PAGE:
You make the waves

Very stormy weather in Ireland this past week, continuing overnight with heavy rain.  The Eastern tradition called the causes of emotional pain ‘worldly winds’: gusts of blame and loss, happiness and unhappiness. They blow through the heart and throw us off balance, making us feel that we never feel good enough where we are or how our life actually is:

Nothing outside yourself can cause any trouble.

You yourself make the waves in your mind.

If you leave your mind as it is, it will become calm.

This mind is called big mind.

Shunryu Suzuki

The weather forecast

In Ireland we love talking about the weather, especially over a Bank Holiday weekend, as if Nature should have known to provided sunshine for our few days. Sometimes it can be a way of avoiding conversations with a real connection, but it can be a way of working with something which is always changing, in a country that has four seasons in an hour.

I never read weather forecasts. As soon as I read one, tomorrow is clouded for me, even if it is sunshine that’s predicted. A part of me is making plans, or second-guessing the heavens; a part of me is saying, “I should be able to get in a second walk tomorrow, though by Sunday night it’s going to be cold again.” When it turns out different, as it often will, all my thinking is in vain. 

It isn’t that weather forecasts mess with my mind. It’s that the mind is so ready to mess with everything it touches — to make theories around it, to draw fanciful conclusions from it, to play distorting games of projection and miscalculation — that even the elements are not safe from it. It has a supreme gift, I’ve found, for complicating the simple and muddying what could and should be transparent. It can take the tiniest detail and turn it into a drama or a universe of needless speculation. Most times I dread a coming moment, the moment never comes. It’s not the world that I need to change, I see, but the mayhem that my overactive mind makes of the world.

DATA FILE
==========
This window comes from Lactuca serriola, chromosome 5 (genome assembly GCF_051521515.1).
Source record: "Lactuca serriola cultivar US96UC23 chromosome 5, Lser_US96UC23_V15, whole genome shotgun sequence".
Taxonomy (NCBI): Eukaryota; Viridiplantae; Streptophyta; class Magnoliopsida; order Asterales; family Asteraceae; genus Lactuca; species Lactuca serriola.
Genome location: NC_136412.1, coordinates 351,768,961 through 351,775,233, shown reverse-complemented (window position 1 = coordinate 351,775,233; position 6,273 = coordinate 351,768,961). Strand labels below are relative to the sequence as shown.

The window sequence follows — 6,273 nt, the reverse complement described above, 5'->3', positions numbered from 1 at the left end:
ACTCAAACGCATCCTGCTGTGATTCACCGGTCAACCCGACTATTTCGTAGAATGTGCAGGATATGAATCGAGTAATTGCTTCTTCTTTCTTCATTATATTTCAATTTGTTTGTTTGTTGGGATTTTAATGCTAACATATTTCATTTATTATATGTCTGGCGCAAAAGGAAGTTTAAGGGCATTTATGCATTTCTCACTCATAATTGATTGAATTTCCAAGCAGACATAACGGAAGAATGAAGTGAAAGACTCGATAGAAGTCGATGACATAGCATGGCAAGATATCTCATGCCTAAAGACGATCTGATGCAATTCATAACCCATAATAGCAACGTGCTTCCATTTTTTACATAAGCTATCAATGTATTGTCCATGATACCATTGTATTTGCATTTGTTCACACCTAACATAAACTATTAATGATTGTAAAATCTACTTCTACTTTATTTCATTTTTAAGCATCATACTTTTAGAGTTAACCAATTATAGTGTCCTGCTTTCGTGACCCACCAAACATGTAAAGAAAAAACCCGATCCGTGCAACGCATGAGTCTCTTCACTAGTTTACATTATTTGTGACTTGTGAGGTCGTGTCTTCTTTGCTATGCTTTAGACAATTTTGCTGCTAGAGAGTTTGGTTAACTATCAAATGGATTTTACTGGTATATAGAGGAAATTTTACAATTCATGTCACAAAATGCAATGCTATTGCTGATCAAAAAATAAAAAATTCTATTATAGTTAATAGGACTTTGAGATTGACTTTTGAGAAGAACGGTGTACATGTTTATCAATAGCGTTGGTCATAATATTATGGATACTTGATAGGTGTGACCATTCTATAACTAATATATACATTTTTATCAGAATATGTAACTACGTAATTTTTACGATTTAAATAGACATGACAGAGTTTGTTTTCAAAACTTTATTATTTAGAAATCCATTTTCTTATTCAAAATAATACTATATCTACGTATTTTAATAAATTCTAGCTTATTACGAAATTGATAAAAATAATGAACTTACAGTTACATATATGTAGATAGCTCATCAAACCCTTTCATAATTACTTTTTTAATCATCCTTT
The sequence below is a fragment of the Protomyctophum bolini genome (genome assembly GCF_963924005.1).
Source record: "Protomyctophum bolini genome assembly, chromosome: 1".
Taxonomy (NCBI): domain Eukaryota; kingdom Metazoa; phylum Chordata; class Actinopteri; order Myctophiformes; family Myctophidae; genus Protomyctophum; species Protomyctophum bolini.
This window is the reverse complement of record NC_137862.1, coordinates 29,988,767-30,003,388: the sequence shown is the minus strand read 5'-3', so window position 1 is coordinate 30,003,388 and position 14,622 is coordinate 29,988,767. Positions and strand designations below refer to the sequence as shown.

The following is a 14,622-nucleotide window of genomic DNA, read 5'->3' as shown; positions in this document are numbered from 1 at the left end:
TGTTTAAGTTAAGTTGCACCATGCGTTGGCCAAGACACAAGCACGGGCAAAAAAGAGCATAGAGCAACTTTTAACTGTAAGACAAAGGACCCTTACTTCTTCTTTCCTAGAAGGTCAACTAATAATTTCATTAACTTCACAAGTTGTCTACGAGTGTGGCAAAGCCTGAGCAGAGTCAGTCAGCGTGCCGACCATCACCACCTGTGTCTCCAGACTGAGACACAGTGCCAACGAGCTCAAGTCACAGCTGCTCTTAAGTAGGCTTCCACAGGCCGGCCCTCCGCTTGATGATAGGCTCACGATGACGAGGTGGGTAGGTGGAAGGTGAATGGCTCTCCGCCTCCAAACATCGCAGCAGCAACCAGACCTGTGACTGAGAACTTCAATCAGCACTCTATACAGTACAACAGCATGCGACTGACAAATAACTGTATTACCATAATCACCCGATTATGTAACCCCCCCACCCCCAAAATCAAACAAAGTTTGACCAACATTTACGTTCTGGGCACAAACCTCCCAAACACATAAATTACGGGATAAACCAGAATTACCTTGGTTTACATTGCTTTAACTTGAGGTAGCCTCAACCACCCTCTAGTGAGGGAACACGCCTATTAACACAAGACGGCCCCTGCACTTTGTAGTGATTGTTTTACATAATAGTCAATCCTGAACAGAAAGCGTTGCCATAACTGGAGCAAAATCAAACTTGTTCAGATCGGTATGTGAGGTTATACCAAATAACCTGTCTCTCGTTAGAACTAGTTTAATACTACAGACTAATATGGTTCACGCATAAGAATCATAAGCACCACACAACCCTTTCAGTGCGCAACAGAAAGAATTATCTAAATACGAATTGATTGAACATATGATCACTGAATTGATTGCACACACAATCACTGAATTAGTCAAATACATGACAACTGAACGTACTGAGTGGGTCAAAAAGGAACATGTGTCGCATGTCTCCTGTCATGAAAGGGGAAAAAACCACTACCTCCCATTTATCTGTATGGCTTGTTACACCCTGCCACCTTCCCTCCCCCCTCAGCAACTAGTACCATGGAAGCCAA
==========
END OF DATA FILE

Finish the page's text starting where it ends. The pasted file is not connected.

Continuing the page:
Pico Iyer, The Folly of the Weather Forecast

 

Sunday Quote: Seeing what is important

A quiet Sunday in a long weekend, with some gone away or starting holidays. When we stop running we come to see what really matters

What in your life is Calling you,
When all the noise is silenced,
The meetings adjourned..
The lists laid aside,
And the Wild Iris blooms
By itself
In the dark forest…
What still pulls on your Soul?

Rumi

Metaphors to live by

Spring is a metaphor for transitions. It moves from lifelessness to life and we move from lifelessness to life in each cycle of breathing. If we know change is going to occur we are in a better place to accept it. If we expect things to stay constant we are vulnerable to frustration, disappointment, and resistance.

Spring is also a metaphor for forgiveness. Whatever happened in the last season, life begins anew with no carryover resentment from the past. Spring reminds us, as Pema Chodron says, to start where we are.

Spring shows us the cycle of living and dying on a bigger scale do. Everything comes into being and goes out of being — changing its form.  Spring invites us not to become attached to things, even the most precious things in our life. The invitation is to love things wholeheartedly with the awareness that they will not be with us forever. And, indeed, we, ourselves, will not be here forever. The invitation is to not be afraid to grieve when that grief becomes necessary. Grief is, at times, the admission price to the present moment.

So welcome spring and your multifaceted metaphors for mindful living!

Arnie Kozak, on Beliefnet

In this ordinary life

On Sunday during his sermon in Bolton Abbey,  Fr Michael said that an awareness of goodness can strike at any moment, cutting through our complacency and reminding us that, deep down, there is wonder at the heart of our experience, even  when we struggle and cannot see it.  He saw it in the tender care of a cow for its new-born calf. Merton saw it in the swallows flight:

There are days when I am convinced that Heaven starts already, now, in this ordinary life, just as it is, in all its incompleteness, yet, this is where Heaven starts. See within yourself, if you can find it. I walked through the field in front of the house, lots of swallows flying, everywhere! Some very near me. It was magical.

We are already one, yet we know it not

Thomas Merton,